Learning and advancing are a career-long process for dentists as health professionals. Personally, I find it exciting that advances in materials science and digital technology are allowing us to predictably produce smiles that enhance both dental health and aesthetics.
In the past it was standard practice in cosmetic dentistry for practitioners to decide almost unilaterally how their patient’s new smile would look. They would prepare some teeth and send an impression of the prepared teeth to a ceramics laboratory with basic instructions and perhaps a low-res photo of a celebrity’s beautiful smile that the patient had brought in to show their desired outcome. The actual outcome, though, was often haphazard and unpredictable, and not in aesthetic harmony with the patient’s own facial features.
A much more interactive and collaborative methodology, which I and like-minded clinicians have used for a couple of decades now, is focussed on achieving a planned, predictable outcome in harmony with the patient’s facial features and with an ability to fine-tune the design along the way, according to the patient’s taste. I detail this kind of process in my earlier blog, I need a smile makeover. What’s involved? In short, it entails:
- consulting with the patient to understand their desired result
- mocking up the desired tooth length in the patient’s mouth with tooth-coloured resin
- taking a series of high-quality photos before and after the mocking-up
- obtaining plaster study casts of the teeth
- producing a wax design on the study cast that reflects the planning and the patient’s input
- preparing the teeth using templates from the wax design
- and, most importantly, placing provisional restorations produced from a template modelled from the wax design.
A few days after the above steps have been taken, the cosmetic dentist and you as the patient critique the provisional restorations and review your real-life experience of them. If desired, changes are then made to the provisionals, and photographic and impression records of the changes are taken. The ceramics laboratory completes the ceramic work, accurately knowing your approved tooth-length and shape, smile-line angle, and other parameters. With a try-in of the finished ceramic work, your approval, and permanent placement, the treatment is complete.
Now taking this method to the next level is an innovation in cosmetic dentistry known as software-assisted smile design.
What is software-assisted smile design?
Software-assisted smile design is a conceptual tool, or process, developed by Dr Christian Coachman, a talented Brazilian dentist who came to dentistry as a qualified dental ceramist. His process is now being taught to dentists around the world.
The aim of software-assisted smile design is essentially to:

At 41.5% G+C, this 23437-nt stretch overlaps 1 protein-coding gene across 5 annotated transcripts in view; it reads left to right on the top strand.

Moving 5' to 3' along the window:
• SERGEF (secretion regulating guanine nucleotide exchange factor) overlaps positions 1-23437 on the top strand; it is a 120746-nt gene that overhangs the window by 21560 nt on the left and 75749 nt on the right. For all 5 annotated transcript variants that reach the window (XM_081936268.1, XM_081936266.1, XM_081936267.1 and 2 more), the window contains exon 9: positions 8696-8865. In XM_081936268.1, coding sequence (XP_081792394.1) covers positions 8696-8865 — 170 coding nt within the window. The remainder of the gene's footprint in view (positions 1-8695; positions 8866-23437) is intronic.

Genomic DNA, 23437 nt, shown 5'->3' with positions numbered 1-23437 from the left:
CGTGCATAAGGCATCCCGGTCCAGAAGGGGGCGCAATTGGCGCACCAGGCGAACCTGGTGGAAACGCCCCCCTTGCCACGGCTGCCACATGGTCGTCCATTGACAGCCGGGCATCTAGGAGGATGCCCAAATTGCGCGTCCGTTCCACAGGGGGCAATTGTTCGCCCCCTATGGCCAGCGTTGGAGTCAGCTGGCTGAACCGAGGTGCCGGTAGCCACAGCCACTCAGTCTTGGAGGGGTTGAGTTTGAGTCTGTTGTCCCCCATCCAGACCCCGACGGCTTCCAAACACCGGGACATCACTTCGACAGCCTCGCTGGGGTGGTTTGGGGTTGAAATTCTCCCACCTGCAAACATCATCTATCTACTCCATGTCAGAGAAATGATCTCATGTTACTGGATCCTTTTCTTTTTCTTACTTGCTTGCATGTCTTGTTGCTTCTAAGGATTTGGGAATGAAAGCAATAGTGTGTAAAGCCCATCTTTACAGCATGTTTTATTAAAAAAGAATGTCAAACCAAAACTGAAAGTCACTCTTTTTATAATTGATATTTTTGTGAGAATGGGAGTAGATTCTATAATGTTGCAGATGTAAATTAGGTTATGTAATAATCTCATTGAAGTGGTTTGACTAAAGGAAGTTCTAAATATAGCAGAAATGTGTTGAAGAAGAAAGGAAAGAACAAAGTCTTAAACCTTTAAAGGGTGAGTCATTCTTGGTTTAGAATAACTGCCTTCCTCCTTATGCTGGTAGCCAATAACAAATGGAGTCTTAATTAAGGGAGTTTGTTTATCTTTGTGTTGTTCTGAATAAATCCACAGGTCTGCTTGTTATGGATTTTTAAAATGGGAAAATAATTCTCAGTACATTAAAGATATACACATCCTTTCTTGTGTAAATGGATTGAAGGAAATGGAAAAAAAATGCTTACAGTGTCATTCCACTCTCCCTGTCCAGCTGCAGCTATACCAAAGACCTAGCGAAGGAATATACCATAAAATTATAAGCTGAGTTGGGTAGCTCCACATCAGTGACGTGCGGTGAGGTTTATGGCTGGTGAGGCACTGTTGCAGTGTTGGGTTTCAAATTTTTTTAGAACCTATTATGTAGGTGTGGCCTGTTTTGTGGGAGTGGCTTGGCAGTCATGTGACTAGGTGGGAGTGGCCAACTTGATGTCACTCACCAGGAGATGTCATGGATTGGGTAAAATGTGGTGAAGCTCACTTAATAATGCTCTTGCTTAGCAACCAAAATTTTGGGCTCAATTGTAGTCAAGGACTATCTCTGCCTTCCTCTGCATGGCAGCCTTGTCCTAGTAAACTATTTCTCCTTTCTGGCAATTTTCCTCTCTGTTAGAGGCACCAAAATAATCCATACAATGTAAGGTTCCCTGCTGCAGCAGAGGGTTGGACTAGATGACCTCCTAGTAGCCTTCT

- enable the clinician to make a more accurate evaluation of a patient’s existing smile
- make it easier to design a rejuvenation of that smile
- increase the clinician’s ability to communicate the design proposal to the patient and respond to their input
- allow the dentist and dental ceramist a degree of creative scope
- ensure a faithful execution of the computer-assisted planning.
How does it work?
The software-assisted smile design process may be performed by your cosmetic dentist, or by a skilled dental technician working within a dental ceramics laboratory in collaboration with you and your dentist. Software such as Apple Keynote, Microsoft PowerPoint, or a purpose-designed suite of software packages is used to draw lines and curves on photographs of your smile in order to evaluate dental and facial midlines and the desired smile-line position (the curved yellow line in the example below). Your teeth can then be resized, rearranged, rotated, reshaped – singly, or as a group – and any changes that have been designed on the right side of the smile can then be accurately mirrored on the left.
You are then shown Before and After images on a screen. This enables you to visualise your planned new smile.
Accurate measurements from the on-screen design can be transferred to a wax-sculpted plaster model, or even a 3D-printed model, so that guide jigs and a precision template are made for the dentist to produce accurate provisional restorations.
In appropriate cases where the result is not dependent on major changes to the existing teeth, the template of the smile design can be used to produce an evaluation mock-up in your mouth, so you can see the smile you may have only dreamed of.
If a software-assisted smile design inspires you as it does me and you want to find out more about cosmetic dentistry, ask to see one of the cosmetic dentists at Smile Solutions.